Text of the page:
- Well, again, welcome everybody. I have the honor of kicking off this conversation and I just have to say it’s been a lot of fun working with my colleagues and getting to know some new colleagues virtually, which is really what this conversation is about today. I’d like to kick off the conversation with a polling question and I’m going to put it in the chat right now. And what I would like you to do is click on the link, include it in the poll and if there’s any problems with that link, please let me know. And pick one or two words that best describe the changing nature of your work, or school over the past six to 12 months, just what comes to mind. And again, if anybody has any trouble with that link, please do let me know and I’ll let my team members indicate whether or not that link works, because I’ll ask them to participate as well. I’m seeing some population of it, so that’s a good sign. I’ll give you about 30 seconds or so, put a little pressure on us. Thank you, so Melissa is gonna do me the favor of sharing the screen, I just pasted that in a slide and Melisa’s gonna do me the honor of sharing the screen with everybody. So you can take a moment and see what’s going on here. And I also invite you, if you wanna put your comments in chat as to what you’re seeing, happy to hear that. But it’s literally all over the map, family, disrupted, connected. So there’s definitely some positives, but then also some challenges, uncertainty, pivot, big word in our lives the last few months, creative, so opportunities to be creative. So this is a really, really great map. Isolating and exhausting, I’m sure all of us have felt that at one time or another. Learning process for sure. Non-stop, constant and engaging. I think somebody put Zoom in there. So a lot of us are doing this work virtually and so this is a great representation of really what we’ve been experiencing over the last six to 12 months. And so, what we wanna talk about today, is really as a result of a lot of the work that we’ve been doing over the last six to 12 months and prior to that as well, but definitely, especially during COVID, as we find ourselves working remotely and then find ourselves working more and more in virtual spaces and on virtual teams. So I’d like to share with you, just a couple of statistics to get you primed for thinking about why it would be important to be thinking about this, not only because we’re in a pandemic at this moment, but you know, virtual teams are often geographically distributed, but also oftentimes, they’re distributed within one location within an organization. So this is something that’s really prevalent and on the rise. I’ll give you an example at Middlebury, I reside in Vermont and Melissa is based in California, but our Office of the Provost team, seven out of eight of us, are in Vermont. In pre-COVID, we actually agreed to start working as a virtual team completely, even though Melissa was our only person who was not on the same campus as us. We started having our Zoom meetings and our meetings virtually so we could level the playing field. So luckily, we had some practice with that and that was great. But just thinking about the rise of virtual teams, the Bureau of Labor Statistics, since 2019, 22% of U.S. workers are working completely from home and 50% are working in some capacity on virtual teams. The biggies, Google, Facebook, Twitter, are all on the rise in terms of having their folks working from home. Google says that their 200,000 employees will continue to work from home indefinitely. Facebook says half their workforce will be working from home within the next five to 10 years, and Twitter has already said everybody can stay home and keep working from home as long as you like, so this is definitely on the rise. A recent survey by the congress from the Harvard Business School said that post-pandemic, one in six workers is projected to continue working remotely. If not completely, at least two days a week, so there’s going to be a lot of flexibility in the workforce and the learning force. And in that study, they also identified some, what we might call obvious impacts of this because we see it in our word cloud. Some have reported increased productivity, creativity, a lot of ingenuity and a lot of innovation going on and reduced costs. On the flip side, others have reported lower productivity, disconnection and loss of community, if virtual teams are not managed well. And so, the pandemic has moved us more towards working and learning virtually and this is more than likely to continue. So we’re gonna find ourselves in this space, even beyond the pandemic. And that’s why we’re here and this is going to include an increase in learning more about technology, but just as importantly, context about where people are from and how we connect with folks interpersonally on a virtual level. So that’s essentially gonna be our discussion today, for the rest of our time. And David and Melissa are gonna discuss the importance of establishing that context and making that connection and providing us some tips and then Thi’s gonna take it home. And she’s gonna talk to us about her own experiences while working virtually on virtual teams, actually three different teams simultaneously, I believe, so she’s gonna share her real-life experience with us. So I’m gonna pass that on to Anne and I look forward to hearing what my colleagues have to say.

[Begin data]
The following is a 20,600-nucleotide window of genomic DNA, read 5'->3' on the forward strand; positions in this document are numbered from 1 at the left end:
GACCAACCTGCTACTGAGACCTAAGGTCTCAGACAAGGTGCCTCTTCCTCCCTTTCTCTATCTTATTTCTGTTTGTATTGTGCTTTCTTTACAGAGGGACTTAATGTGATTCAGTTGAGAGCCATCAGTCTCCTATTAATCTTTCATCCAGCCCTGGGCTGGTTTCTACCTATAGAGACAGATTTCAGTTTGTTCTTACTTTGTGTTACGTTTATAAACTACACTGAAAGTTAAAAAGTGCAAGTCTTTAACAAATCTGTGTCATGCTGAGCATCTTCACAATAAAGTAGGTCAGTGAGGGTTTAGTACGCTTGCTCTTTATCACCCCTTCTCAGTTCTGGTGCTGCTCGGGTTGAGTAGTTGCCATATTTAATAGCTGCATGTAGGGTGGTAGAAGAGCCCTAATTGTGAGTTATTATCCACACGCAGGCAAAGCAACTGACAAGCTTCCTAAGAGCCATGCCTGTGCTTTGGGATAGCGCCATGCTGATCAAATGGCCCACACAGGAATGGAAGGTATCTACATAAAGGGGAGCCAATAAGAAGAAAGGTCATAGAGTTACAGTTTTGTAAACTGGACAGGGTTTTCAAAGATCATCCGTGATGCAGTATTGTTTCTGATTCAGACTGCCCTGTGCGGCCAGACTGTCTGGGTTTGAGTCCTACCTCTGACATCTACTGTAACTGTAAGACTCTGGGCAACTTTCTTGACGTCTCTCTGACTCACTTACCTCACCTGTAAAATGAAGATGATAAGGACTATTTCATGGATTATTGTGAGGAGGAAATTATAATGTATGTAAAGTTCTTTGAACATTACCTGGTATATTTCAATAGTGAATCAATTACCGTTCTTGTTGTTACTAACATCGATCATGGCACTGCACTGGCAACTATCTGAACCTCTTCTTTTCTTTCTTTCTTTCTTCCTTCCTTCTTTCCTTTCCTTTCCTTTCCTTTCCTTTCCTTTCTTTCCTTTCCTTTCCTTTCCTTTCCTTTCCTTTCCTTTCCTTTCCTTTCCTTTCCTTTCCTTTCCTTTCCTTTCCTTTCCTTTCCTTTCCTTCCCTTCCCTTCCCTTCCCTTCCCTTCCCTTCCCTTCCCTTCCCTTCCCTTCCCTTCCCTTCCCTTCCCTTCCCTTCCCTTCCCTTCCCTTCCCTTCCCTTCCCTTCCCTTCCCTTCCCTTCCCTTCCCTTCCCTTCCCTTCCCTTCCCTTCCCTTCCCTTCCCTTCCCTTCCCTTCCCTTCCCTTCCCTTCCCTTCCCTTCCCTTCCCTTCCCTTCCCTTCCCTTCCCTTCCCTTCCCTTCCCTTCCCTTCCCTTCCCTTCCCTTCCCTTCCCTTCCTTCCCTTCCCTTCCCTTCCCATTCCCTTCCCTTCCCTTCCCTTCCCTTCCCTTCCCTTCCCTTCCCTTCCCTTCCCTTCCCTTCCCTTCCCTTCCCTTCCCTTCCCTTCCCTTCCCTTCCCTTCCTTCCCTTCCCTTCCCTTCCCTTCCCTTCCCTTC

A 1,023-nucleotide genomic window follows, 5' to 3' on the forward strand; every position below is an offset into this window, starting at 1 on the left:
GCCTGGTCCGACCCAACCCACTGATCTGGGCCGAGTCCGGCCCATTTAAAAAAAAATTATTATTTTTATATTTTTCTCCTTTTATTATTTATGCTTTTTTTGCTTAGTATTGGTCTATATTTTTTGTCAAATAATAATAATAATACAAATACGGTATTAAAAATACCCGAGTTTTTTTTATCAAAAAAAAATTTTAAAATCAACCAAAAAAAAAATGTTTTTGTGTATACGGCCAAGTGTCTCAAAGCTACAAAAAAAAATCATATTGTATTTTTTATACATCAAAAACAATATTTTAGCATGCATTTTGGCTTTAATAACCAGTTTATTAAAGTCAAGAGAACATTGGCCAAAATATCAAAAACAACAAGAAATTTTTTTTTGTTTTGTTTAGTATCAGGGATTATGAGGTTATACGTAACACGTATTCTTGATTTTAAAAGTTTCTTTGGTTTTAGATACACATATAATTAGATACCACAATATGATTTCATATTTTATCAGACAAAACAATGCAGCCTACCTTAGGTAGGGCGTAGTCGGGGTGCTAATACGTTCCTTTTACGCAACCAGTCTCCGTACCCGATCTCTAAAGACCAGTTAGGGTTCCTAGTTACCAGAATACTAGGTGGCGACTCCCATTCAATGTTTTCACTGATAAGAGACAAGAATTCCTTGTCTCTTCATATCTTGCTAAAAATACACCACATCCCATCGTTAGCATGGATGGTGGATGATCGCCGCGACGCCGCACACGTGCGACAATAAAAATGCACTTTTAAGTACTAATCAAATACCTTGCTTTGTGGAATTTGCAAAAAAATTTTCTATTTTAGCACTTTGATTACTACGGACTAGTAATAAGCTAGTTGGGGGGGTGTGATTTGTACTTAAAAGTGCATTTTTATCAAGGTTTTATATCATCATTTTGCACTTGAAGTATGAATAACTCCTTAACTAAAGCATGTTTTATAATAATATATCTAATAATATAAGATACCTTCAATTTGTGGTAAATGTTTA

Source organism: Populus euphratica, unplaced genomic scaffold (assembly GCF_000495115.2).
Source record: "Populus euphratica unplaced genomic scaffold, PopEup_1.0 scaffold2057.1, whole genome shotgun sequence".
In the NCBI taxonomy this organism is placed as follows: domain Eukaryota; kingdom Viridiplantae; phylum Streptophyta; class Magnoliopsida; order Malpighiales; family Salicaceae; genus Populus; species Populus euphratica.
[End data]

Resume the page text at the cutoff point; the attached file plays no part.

- Thanks so much, Sheila and hello everyone. For those who joined late, I’m Anne Campbell and I’m an associate professor in the international education management program. I’m really glad to have you here today and great to see people from all over the world, so welcome. So I wanna start my section by asking you to participate in a poll. So Devin, if you’ll launch that. And just take a few minutes, if you’d like, responses are completely confidential and voluntary, but we’d just be curious to know kind of what is your experience in working in virtual teams or being part of virtual groups. So while you’re looking that over and answering, I thought I would continue with my comments to make the most of the time, but also I know that everyone’s so distracted and able to do multiple things these days that this won’t be too much of a challenge. So, the two main points I want to highlight in talking about intercultural and international teams, is first, the context matters. So I know for me, it feels like these virtual teams that we’re part of just kind of exist in the ether and aren’t very situated or rooted anywhere, that something is happening out there. But actually what’s happening, I think, is that we have a fractured nature and that we’re all joining these meetings from our homes, or our offices or our cars, wherever we can get a quiet space and good bandwidth. And that those contexts, wherever we are in the world, should be recognized and actually matter quite a bit to the team. So each person has their own place in reality and that context is important. And so, what happens in virtual teams, is that it’s often not made explicit, which context, which culture is considered dominant, or default. And so, I would recommend to you to really consider that for your team, which culture, which style, which language, do you want to center? And then also, what might you do to decenter the more dominant culture? So just three quick examples of work that I’m doing right now. The first is that I try very hard to make sure that everyone can join a meeting at a time that is natural to their work day. It’s not always possible, of course, but I’m putting here in the chats, my favorite and most popular space that I use on the Internet, which is World Clock Meeting Planner. And what I try to do is make sure that when people join meetings, that it’s after 7 a.m. for them and before 9 p.m. And I know that sounds absolutely wild, but in the global nature of our work and global teams, that’s just how it’s come to be. And so, I really recommend checking that, this is a good site. And also, keeping in mind daylight savings time shifts, that has derailed one project and it took us awhile to get back on track. And also, what is considered are typical working days, in which culture? So one of my closest collaborators right now is based in Algeria. As you probably know, from much of the Muslim world, the weekend is different than the American world. It’s a Friday-Saturday weekend, so we’ve had to adjust to have no meetings on Friday and then for me to play catch up on Monday and it’s worked, it’s just taking some time for us to think about that. So being aware of those cultures and schedules. And then also think about what’s happening around the world in that person’s space. You can check the news, you can check the weather. So for example, another project that I’m working on right now, is with a woman in Moldova and in Moldova, they have elections this coming weekend. So when we talk about elections, it’s is a very different situation for me, based in the United States, for those of you in the U.S., you may have been following what’s happening, very different election context than what’s happening in Moldova when they’re getting ready to vote on Sunday. And then the second main point that I wanted to highlight, is try to use your skills in cross-cultural competency in the virtual space as much as possible. And we have a whole suite of great classes at MIIS in intercultural competency, we talk about it a lot across our curriculum. And so, really thinking about sense of time, identity and power, gender issues, human rights across the spectrum and other ways that our identity show up and those systems replicate themselves in the virtual space as well. So two quick points on this, consider being explicit about how people should participate, how people jump into conversation, how they share their ideas, do they wait to be asked, these kinds of things are different across cultures. So being explicit, like Jill was at the beginning and saying, please put your questions in the chat, it’s a very good technique for helping everyone to understand how to best participate. And then also think about sense of time, how do you wanna spend your time together? David’s about to speak about community building in the virtual space, but that sense of connectedness is really essential for having virtual teams work and again, it’s very cross cultural, what do you share? How do you share it? What’s appropriate? So keeping all of those skills in mind when building virtual teams is also quite helpful. Okay, so before I turn it over, could we see the results of the poll?